are beginning to be developed that the students’ visual and aural compositions must
acknowledge:
Sound "cues": what in the field of semiotics might be described as what is signified by a
particular sound. Real/imagined sonic events (sonic cues) create a sense of place/experience.
Questions arise as to how realistic or impressionistic these cues need be.
Sound “keys”: In animation there are visual ‘keys’ or markers of particular stages of the story
development. Sound can been used to provide the same place marking even with different




                                         Meridan & Donn-7
visuals. Questions arise as to how to hold a thought aurally or visually while the other part of the
narrative (i.e. visually or aurally in turn) proceeds.
Sound “continuity”: Inevitably a film is time-based. For improved communication of ideas or
understanding of space, movies often manipulate the space-based experience so that it is not
linear with the time base. What is required is focusing on questions of continuity of story, not
continuity of experience.
Sound and space composition complementarity: Soundtrack composition drives the forward
momentum of the time-structure, whilst the architecture – the space composition – drives the
narrative and suggests sonic materials. Questions arise as to how to make a space welcoming
aurally and visually; how to make a space delineate path, aurally and visually; how to move
beyond the foley editor’s ‘sound effect’ to a genuine ‘soundtrack’.
Sound as illustrator or emotional enhancer: Sound can be used as an emotive aid to draw the
listener into a way of hearing/ experiencing/ visualising/ creating a sense of place for a particular
site. Alternatively a "translation" of design parameters such as rhythm, pace, form etc, music can
be used to illustrate these design elements. Some of the best films use the latter to convey the
former. However, this process is not a recipe for success. The weaker composer looking for
‘inspiration’ in this manner can produce a banal piece of kitsch. Similarly, the weaker animator
looking to follow Disney’s Fantasia and use the music to ‘inspire’ the rhythm and presentation of
the animation, can produce a weak imitation of a ‘rock video’ all flash and no content.

As the ‘storyboard’ below, captured from the 2003 class DVD, illustrates: what is needed is more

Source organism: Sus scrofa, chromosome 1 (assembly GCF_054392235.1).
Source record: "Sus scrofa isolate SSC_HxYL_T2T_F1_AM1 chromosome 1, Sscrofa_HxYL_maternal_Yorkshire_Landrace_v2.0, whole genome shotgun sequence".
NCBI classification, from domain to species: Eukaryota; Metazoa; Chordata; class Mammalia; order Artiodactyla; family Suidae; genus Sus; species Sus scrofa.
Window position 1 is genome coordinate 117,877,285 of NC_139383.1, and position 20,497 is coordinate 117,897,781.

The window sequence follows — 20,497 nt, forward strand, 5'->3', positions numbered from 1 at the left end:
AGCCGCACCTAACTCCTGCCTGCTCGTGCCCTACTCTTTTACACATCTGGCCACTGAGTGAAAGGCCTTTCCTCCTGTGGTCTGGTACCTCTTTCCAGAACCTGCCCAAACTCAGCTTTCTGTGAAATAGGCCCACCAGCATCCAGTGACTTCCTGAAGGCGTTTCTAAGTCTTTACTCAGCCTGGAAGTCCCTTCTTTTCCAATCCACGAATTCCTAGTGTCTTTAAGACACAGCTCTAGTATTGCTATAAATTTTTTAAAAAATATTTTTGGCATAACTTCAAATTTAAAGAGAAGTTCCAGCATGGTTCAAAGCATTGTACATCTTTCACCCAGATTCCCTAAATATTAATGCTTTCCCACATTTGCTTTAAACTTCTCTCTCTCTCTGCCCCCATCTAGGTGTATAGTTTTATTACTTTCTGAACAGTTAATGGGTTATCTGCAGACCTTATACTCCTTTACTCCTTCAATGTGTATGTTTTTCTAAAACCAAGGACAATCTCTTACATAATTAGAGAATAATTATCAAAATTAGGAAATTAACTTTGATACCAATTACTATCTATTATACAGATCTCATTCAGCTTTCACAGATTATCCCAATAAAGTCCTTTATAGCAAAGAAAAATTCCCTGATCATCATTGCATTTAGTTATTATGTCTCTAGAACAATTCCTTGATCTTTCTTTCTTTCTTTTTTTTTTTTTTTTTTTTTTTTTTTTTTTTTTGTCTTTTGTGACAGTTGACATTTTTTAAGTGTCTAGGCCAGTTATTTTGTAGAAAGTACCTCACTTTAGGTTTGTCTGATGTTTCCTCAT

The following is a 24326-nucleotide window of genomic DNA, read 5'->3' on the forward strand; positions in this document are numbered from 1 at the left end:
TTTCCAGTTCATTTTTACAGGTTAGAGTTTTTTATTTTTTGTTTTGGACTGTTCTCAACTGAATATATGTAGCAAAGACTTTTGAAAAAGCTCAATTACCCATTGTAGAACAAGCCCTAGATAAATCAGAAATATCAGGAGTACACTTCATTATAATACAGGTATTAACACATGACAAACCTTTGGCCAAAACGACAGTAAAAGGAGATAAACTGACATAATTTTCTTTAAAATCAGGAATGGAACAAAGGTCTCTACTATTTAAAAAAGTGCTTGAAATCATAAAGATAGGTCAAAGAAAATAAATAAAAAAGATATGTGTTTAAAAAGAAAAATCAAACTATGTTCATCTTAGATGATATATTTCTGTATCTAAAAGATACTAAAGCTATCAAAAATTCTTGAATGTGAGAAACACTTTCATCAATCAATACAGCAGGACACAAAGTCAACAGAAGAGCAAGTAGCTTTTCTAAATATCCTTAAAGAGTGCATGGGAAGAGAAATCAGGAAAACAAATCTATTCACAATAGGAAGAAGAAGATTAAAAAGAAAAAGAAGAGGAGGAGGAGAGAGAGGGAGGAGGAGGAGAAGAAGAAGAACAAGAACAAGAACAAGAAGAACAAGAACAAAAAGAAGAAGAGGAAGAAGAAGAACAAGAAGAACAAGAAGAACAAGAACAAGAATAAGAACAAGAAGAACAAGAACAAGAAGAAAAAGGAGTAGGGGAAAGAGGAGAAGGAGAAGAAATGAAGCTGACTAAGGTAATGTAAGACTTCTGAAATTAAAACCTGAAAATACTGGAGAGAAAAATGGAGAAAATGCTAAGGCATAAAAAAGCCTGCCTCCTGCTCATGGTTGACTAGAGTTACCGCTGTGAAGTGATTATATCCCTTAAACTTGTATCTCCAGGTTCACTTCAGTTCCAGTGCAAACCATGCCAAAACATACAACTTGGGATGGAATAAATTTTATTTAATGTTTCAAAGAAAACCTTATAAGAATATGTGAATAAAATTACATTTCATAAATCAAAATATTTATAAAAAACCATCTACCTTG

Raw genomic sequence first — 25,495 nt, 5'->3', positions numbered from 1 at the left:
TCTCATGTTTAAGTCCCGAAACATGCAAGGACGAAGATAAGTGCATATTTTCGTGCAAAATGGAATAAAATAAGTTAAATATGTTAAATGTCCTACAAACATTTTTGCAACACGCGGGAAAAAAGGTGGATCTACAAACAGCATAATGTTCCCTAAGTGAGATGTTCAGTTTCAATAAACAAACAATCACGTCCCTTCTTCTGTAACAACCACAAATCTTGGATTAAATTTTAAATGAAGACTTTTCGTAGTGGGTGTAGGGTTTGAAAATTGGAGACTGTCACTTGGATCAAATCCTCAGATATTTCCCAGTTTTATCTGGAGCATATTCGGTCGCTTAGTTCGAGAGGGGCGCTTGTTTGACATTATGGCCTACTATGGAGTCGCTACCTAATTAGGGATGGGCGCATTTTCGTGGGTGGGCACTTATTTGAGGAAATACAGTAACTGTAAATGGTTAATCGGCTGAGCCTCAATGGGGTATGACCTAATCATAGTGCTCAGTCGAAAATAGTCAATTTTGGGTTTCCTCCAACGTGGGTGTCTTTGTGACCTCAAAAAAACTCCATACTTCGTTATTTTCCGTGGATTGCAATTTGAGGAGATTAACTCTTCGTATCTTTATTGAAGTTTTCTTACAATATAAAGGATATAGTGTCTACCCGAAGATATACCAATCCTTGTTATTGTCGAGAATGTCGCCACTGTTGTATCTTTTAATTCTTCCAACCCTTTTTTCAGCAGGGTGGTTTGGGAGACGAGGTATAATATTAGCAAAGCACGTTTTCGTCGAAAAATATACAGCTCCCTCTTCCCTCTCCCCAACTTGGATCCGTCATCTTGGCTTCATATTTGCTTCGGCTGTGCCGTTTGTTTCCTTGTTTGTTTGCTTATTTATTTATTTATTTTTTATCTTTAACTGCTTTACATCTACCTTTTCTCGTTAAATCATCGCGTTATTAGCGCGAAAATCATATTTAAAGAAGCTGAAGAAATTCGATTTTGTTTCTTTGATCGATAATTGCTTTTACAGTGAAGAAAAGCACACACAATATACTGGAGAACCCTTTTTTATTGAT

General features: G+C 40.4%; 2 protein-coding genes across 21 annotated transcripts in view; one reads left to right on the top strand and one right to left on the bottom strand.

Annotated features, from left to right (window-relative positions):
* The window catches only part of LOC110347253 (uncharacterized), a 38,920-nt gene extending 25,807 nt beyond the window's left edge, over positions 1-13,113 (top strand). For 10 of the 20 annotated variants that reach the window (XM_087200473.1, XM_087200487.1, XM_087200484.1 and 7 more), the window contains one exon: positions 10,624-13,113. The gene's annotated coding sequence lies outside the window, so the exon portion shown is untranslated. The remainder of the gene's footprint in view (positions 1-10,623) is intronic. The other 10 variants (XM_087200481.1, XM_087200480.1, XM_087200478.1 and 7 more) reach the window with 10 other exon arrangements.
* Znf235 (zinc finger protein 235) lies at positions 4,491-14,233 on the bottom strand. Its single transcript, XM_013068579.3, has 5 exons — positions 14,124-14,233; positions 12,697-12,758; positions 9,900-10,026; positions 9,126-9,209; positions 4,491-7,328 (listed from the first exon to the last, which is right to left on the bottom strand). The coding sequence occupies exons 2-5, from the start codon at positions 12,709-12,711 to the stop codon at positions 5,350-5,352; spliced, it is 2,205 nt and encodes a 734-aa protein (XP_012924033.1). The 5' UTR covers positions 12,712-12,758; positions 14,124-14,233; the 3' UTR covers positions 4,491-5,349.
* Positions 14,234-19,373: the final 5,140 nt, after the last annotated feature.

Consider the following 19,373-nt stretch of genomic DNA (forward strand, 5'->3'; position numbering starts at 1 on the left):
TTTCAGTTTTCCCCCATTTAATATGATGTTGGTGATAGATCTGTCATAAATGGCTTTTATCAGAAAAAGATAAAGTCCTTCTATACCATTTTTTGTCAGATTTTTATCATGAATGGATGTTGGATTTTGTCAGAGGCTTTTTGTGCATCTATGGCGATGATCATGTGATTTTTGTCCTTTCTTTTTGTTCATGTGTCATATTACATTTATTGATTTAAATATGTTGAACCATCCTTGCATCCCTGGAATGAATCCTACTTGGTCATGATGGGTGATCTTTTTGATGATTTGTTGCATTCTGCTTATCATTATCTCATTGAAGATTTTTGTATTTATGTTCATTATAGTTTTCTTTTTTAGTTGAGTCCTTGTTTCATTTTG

experimentation, more participants: research by design producing over time a significantly
improved understanding of these processes of production and design.




Figure 1: Ian Porter 2003: Animation of Santiago Calatrava’s Milwaukee Art
Museum exploring the mixing of drawings and models of the building and of
‘another reality’ the drawing board. Pace and rhythm of the music must somehow
distinguish the different ‘realities’ whilst still maintaining continuity.




                                         Meridan & Donn-8
6.    References

[1]   Mascelli, J., The Five C’s of Cinematography, Silman-James Press, Los Angeles.1965.
[2]   In Music section of : “Said What?” web site: http://www.saidwhat.co.uk/topicquote/music
      Last accessed, February 2006.
[3]   Martin, E., ed. Pamphlet Architecture 16: Architecture as a Translation of Music,
      Princeton Arch; 1 edition. January 1, 1996
[4]   Rabiger, M., Directing: film techniques and aesthetics, Focal Press, Burlington, MA,
      2003.
[5]   Rodriguez, R., Mexico Trilogy (El Mariachi / Desperado / Once Upon A Time In Mexico)
      DVD, Sony Pictures, (2005); Disk 1: "10-Minute Film School"; Disk 2: "10 More Minutes
      with Robert Rodriguez: Anatomy of a Shootout"; Disk 3: “Film is Dead: An Evening with
      Robert Rodriguez”, “Ten-Minute Flick School”, “Inside Troublemaker Studios”.
[6]   Jackson, P., Jackson, F. and Boyens, P. The Lord of the Rings - The Motion Picture
      Trilogy (Special Extended DVD Edition) New Line Home Entertainment, 2004.




                                    Meridan & Donn-9

								
To top